The sale season for wines
SEPTEMBER MARKS the start of the silly season for supermarkets and wine. The next four months are the busiest of the wine-buying year, culminating in the frantic Christmas period.
Most of the big retailers will mount major wine events. In between, there will be a bewildering number of promotions running; sometimes it can be hard to find a week when there isn’t a special offer of some kind or other. The exceptions are the two German discounters, Lidl and Aldi, and Marks Spencer, which run fewer special offers and promotions, arguing their prices offer value throughout the year.
Superquinn was, I think, the first multiple to run a wine sale. Its autumn French wine sale was groundbreaking at the time, and hugely successful too. Nobody in the company can remember quite when it first began, although it may have been as long ago as the late 1970s. Nowadays Superquinn supplements this with a Spring French Wine Sale, as well as a New World Wine sale, and a few others in between.
A few weeks ago I received an invitation to the press-tasting of the Superquinn French Wine Fair (which runs from October 3rd-23rd) followed closely by a similar invitation from Dunnes Stores, which will nip in with its own French Wine Fair on September 5th-25th. I contacted the other major multiples to see what plans they had for the coming two months. Sadly, most were unwilling to reveal any details.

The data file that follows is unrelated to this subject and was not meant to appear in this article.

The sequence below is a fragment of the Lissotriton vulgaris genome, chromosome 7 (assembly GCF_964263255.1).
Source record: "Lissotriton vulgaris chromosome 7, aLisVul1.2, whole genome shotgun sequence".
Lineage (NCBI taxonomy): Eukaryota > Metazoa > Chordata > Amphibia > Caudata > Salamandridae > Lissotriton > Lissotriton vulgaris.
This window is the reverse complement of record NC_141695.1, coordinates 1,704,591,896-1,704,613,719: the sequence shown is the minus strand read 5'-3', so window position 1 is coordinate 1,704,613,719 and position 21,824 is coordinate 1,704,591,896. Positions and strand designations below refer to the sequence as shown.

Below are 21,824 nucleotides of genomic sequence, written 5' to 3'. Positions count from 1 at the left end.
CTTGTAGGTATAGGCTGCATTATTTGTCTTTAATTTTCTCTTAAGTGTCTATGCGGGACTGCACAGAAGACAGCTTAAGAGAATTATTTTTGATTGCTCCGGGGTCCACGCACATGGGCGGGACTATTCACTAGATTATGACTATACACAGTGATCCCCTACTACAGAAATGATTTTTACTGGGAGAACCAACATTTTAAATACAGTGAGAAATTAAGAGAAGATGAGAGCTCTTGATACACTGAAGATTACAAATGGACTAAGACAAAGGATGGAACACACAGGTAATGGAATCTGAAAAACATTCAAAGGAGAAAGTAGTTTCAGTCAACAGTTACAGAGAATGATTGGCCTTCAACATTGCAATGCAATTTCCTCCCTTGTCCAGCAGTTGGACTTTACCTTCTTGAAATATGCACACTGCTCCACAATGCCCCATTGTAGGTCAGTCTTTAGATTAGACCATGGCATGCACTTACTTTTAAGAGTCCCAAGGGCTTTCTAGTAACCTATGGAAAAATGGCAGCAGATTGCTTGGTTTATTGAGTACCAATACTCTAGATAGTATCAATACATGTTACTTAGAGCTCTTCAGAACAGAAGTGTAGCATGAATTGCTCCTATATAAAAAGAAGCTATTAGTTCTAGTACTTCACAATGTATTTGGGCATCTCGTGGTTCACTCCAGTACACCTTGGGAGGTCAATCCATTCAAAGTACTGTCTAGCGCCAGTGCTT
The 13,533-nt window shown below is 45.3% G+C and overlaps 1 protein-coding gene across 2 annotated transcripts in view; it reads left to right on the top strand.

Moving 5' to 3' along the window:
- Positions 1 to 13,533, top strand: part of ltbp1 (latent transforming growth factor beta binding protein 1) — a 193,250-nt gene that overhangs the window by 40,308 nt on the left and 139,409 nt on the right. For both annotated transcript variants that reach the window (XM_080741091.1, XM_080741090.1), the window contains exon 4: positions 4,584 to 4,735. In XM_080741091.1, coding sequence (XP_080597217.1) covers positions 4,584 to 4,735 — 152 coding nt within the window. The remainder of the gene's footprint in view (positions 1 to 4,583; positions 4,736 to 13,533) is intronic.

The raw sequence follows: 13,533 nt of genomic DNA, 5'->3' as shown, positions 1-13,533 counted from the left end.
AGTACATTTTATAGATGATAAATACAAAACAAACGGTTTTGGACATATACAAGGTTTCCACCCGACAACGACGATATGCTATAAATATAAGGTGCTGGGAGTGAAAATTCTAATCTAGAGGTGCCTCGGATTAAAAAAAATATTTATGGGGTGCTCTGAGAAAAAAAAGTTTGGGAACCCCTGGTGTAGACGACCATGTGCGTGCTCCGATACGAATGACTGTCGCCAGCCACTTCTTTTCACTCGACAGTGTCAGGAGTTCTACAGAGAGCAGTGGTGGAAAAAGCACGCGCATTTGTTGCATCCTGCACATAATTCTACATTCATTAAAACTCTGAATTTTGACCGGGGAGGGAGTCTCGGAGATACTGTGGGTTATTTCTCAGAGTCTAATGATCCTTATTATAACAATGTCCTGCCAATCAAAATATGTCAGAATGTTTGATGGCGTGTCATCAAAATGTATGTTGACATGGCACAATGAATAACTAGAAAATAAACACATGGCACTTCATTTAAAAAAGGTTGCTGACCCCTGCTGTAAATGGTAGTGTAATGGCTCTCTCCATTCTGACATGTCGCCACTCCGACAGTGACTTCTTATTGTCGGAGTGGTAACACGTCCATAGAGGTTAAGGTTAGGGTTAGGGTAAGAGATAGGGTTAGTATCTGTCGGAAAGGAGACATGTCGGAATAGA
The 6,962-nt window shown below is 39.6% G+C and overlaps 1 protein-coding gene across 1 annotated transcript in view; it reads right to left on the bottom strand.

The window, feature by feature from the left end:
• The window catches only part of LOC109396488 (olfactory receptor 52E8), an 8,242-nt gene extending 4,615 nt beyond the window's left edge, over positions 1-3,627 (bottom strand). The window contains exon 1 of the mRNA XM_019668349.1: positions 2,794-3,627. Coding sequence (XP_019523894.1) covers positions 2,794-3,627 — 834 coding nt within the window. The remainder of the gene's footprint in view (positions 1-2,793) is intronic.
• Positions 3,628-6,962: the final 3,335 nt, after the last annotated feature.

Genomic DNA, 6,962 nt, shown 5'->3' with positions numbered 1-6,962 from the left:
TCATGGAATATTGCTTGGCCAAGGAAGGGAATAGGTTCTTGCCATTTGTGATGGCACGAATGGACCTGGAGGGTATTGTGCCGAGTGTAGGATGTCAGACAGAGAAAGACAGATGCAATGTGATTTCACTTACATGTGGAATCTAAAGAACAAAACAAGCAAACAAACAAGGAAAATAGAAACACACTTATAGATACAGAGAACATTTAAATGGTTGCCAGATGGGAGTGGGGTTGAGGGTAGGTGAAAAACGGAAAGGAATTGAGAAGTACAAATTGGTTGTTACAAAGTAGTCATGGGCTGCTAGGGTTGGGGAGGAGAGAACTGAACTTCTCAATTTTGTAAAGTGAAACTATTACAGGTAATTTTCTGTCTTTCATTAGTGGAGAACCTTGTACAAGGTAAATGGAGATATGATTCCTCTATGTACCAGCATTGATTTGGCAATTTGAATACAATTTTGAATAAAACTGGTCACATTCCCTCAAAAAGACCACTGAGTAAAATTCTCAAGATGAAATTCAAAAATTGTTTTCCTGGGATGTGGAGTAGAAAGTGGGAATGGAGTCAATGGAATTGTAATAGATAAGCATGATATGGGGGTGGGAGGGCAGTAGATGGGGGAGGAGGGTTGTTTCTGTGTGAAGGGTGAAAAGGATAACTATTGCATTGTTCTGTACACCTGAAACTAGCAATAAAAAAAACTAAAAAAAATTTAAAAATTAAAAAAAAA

Regular readers will know that I rarely cover wine promotions in this column. This is partly because details are only released at the very last minute, usually too late for publication, but also because I am cynical about some of the prices. You will certainly find some bargains in the sales, but the savings are not always quite as big as suggested. As argued here before, any wine offered at half-price was obviously unnaturally expensive in the first place. The multiples may sell wine at below cost on occasion, content that we will buy other products at the same time, but generally they look to make a profit on their wine sales. As an example, the trade price for standard Chardonnay in the Languedoc currently starts at around €1.65 a bottle. Allowing €2.20 for shipping and excise duty, a retailer buying direct could sell that wine at €7, making a very healthy 32 per cent margin. Obviously better Chardonnay will command a far higher price, but a basic vin de pays halved in price from €14 to €7 may not be quite the bargain you imagined. In the same way, wines offered at a 30 per cent discount may have been artificially marked up to allow for a later price cut. In some cases, the discount is genuine, usually funded by the supplier, but if a wine is offered at a discount three or four times a year, why would anyone pay full price? A taste of the wine is one way to tell if a discount is real. Poor wine is always poor wine, no matter what the price. Having done several blind tastings of inexpensive wines recently, I can tell you that you really do notice a difference between wines at under €8, those under €10, and those over €10.